To process null-valued keys, you can:
For the latter two, the current value of the %NULLIND() for the search argument is used in the search.
The attributes of each field in the search argument must be identical to the attributes of the corresponding field in the file or record key. The attributes include the length, the data type and the number of decimal positions. The attributes are listed in the key-field-information data table of the compiler listing. See the example in “Key Field Information”. For search arguments in a list or %KDS used in an I/O operation in free-form calculations, the search argument only needs to match in type. Length and format may be different than the key defined in the file.
In all these file operations (CHAIN, DELETE, READE, READPE, SETGT, and SETLL), you can also specify a search argument that contains fewer than the total number of fields valid for the file or record. Such a search argument refers to a partial key.
Referring to a Partial Key
To specify a partial key, you can use a KLIST with fewer KFLD specifications. In free-form calculations, you can also use %KDS with a second parameter indicating the number of keys, or a list of expressions with as many keys as you want. For example, if the file has three keys, but you only want to specify two keys, you can specify the partial key in any of the following ways.
The rules for the specification of a search argument that refers to a partial key are as follows:
If a search argument refers to a partial key, the file is positioned at the first record that satisfies the search argument or the record retrieved is the first record that satisfies the search argument. For example, the SETGT and SETLL operations position the file at the first record on the access path that satisfies the operation and the search argument. The CHAIN operation retrieves the first record on the access path that satisfies the search argument. The DELETE operation deletes the first record on the access path that satisfies the search argument. The READE operation retrieves the next record if the portion of the key of that record (or the record of the specified type) on the access path matches the search argument. The READPE operation retrieves the prior record if the portion of the key of that record (or the record of the specified type) on the access path matches the search argument.
Record Blocking and Unblocking
By default, the RPG compiler unblocks input records and blocks output records to improve run-time performance in SEQ or DISK files when the following conditions are met:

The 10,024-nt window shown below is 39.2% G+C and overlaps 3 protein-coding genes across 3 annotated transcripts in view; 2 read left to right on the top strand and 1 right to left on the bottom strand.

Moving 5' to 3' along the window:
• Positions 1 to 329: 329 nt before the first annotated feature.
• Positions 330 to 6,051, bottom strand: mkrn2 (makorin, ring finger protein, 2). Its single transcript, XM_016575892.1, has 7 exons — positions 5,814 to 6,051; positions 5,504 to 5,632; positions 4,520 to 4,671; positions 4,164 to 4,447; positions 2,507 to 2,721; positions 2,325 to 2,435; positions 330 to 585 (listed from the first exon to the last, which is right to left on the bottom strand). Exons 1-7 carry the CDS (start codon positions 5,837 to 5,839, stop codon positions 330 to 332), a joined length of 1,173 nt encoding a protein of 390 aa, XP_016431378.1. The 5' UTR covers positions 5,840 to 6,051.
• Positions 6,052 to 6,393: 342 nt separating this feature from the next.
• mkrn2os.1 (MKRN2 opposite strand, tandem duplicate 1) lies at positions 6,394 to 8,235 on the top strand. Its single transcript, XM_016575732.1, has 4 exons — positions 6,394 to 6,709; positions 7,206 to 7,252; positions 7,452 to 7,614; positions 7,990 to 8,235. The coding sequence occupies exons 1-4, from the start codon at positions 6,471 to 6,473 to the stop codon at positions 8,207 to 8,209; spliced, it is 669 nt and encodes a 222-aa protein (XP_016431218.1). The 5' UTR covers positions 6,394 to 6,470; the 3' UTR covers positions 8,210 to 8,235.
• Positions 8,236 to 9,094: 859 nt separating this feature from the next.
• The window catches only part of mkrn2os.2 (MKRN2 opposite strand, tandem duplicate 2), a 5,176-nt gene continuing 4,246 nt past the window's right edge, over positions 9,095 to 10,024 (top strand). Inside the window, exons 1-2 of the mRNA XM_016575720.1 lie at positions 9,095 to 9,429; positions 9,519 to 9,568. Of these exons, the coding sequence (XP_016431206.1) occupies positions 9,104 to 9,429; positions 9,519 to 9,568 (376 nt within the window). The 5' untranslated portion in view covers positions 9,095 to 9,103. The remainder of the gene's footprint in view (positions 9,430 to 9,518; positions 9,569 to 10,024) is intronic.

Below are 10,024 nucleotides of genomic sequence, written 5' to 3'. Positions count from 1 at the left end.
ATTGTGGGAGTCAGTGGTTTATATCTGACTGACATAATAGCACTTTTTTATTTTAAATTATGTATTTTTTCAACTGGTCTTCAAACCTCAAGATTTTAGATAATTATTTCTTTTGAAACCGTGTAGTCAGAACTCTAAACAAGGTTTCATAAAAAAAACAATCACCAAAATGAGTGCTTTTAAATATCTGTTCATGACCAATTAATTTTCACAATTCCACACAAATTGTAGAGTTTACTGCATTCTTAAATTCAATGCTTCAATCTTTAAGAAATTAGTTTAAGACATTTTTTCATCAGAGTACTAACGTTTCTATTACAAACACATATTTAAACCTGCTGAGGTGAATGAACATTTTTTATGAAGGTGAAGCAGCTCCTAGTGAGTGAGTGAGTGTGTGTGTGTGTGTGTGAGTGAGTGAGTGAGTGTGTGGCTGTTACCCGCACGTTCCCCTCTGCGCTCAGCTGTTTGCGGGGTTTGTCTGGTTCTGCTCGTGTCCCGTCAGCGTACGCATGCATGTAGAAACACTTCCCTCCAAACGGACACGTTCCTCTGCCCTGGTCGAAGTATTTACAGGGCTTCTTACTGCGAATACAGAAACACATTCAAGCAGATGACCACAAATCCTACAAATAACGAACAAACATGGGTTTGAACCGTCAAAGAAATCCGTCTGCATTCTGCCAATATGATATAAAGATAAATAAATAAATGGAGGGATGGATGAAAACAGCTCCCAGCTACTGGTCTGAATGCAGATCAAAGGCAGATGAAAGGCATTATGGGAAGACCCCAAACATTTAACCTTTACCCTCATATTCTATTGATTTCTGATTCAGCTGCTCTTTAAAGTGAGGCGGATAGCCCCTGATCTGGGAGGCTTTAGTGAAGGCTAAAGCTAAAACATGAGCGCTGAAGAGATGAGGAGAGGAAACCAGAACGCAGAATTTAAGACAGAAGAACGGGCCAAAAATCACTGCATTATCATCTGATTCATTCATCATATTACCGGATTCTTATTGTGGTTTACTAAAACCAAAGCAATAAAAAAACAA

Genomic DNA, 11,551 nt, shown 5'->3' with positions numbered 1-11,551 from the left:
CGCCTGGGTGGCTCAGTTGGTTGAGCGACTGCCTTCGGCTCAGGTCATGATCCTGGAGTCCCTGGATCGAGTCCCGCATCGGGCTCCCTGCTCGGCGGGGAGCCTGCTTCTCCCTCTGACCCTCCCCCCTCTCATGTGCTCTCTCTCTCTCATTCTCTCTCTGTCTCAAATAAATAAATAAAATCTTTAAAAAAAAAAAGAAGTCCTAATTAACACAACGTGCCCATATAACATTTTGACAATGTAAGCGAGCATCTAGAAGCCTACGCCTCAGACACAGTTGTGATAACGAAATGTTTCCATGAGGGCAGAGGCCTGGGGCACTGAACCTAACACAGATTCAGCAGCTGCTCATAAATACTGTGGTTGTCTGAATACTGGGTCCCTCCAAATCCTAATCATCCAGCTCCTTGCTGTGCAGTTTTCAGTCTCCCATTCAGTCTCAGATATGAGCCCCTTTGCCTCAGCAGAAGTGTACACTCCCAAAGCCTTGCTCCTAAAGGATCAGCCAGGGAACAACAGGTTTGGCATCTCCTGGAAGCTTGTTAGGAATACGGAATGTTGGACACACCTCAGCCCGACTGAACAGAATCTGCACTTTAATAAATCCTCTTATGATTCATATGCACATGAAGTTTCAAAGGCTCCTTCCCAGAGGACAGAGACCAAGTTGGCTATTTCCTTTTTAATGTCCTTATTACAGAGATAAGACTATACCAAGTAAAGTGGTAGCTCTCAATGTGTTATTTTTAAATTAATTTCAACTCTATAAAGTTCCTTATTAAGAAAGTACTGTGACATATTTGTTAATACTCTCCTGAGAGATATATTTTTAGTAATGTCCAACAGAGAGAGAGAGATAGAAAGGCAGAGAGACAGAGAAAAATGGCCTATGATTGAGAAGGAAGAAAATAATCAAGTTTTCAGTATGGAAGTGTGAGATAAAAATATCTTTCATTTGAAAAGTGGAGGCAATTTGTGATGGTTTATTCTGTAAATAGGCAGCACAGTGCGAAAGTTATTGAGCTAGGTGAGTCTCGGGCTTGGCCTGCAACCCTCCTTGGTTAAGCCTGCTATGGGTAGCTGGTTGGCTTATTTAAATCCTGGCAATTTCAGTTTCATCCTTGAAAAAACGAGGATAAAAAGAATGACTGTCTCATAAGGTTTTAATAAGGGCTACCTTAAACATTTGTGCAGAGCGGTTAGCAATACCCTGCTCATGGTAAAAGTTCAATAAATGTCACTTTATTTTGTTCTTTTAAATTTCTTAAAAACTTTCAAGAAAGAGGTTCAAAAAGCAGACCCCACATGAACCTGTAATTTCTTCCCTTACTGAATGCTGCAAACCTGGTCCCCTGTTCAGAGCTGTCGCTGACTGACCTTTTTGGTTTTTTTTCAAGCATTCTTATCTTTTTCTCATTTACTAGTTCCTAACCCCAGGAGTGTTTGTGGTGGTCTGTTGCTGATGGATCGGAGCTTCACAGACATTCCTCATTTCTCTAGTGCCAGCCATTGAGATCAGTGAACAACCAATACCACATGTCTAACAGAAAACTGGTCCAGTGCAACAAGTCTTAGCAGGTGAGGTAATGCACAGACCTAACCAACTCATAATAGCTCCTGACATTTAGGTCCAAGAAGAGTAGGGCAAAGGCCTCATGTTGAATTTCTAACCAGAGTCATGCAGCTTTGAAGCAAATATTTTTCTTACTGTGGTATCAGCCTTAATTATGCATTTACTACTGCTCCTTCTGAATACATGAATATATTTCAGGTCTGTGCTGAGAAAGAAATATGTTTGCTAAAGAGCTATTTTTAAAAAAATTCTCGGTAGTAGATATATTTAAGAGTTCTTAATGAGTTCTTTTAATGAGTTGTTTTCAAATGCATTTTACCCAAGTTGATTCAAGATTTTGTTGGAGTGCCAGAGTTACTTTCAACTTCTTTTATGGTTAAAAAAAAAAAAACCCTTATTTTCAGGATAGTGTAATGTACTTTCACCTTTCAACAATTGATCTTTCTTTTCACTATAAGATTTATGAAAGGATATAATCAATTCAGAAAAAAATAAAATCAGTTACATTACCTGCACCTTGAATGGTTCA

Note: If RECNO is used, the ILE RPG compiler will not allow record blocking. However, if the file is an input file and RECNO is used, Data Management may still block records if fast sequential access is set. This means that updated records might not be seen right away.
The RPG compiler generates object program code to block and unblock records for all SEQ or DISK files that satisfy the above conditions. Certain OS/400 system restrictions may prevent blocking and unblocking. In those cases, performance is not improved.
You can explicitly request record blocking by specifying the keyword BLOCK(*YES) on the file-description specification for the file. The only difference between the default record blocking and user-requested record blocking is that when BLOCK(*YES) is specified for input files, then the operations SETLL, SETGT and CHAIN can be used with the input file and blocking will still occur. If the BLOCK keyword is not specified and these operations are used, no record blocking will occur.
You can also prevent the default blocking of records by specifying the keyword BLOCK(*NO) on the file-description specification. If BLOCK(*NO) is specified, then no record blocking is done by the compiler, nor by data management. If the keyword BLOCK is not specified, then default blocking occurs as described above.
The input/output and device-specific feedback of the file information data structure are not updated after each read or write (except for the RRN and Key information on block reads) for files in which the records are blocked and unblocked by the RPG compiler. The feedback area is updated each time a block of records is transferred.
You can obtain valid updated feedback information by preventing the file from being blocked and unblocked. Use one of the following ways to prevent blocking:
IBM - RPG Related Interview Questions
|IBM-ILE Interview Questions||IBM Informix Interview Questions|
|IBM DB2 Interview Questions||SQL Database Interview Questions|
|IBM AIX Interview Questions||SQL Interview Questions|
|AS400 Interview Questions||DB2 SQL Programming Interview Questions|
|IBM Integration Bus Interview Questions||Synopsys Interview Questions|
|Rpgle Interview Questions|
Ibm - Rpg Tutorial
Overview Of The Rpg Iv Programming Language
Rpg Programming In Ile
Program Creation Strategies
Creating An Application Using Multiple Procedures
Using Source Files
Creating A Program With The Crtbndrpg Command
Creating A Program With The Crtrpgmod And Crtpgm
Creating A Service Program
Running A Program
Calling Programs And Procedures
Rpg And The Ebusiness World
Obtaining A Dump
General File Considerations
Accessing Database Files
Accessing Externally Attached Devices
Using Workstn Files
Example Of An Interactive Application
All rights reserved © 2018 Wisdom IT Services India Pvt. Ltd
Wisdomjobs.com is one of the best job search sites in India.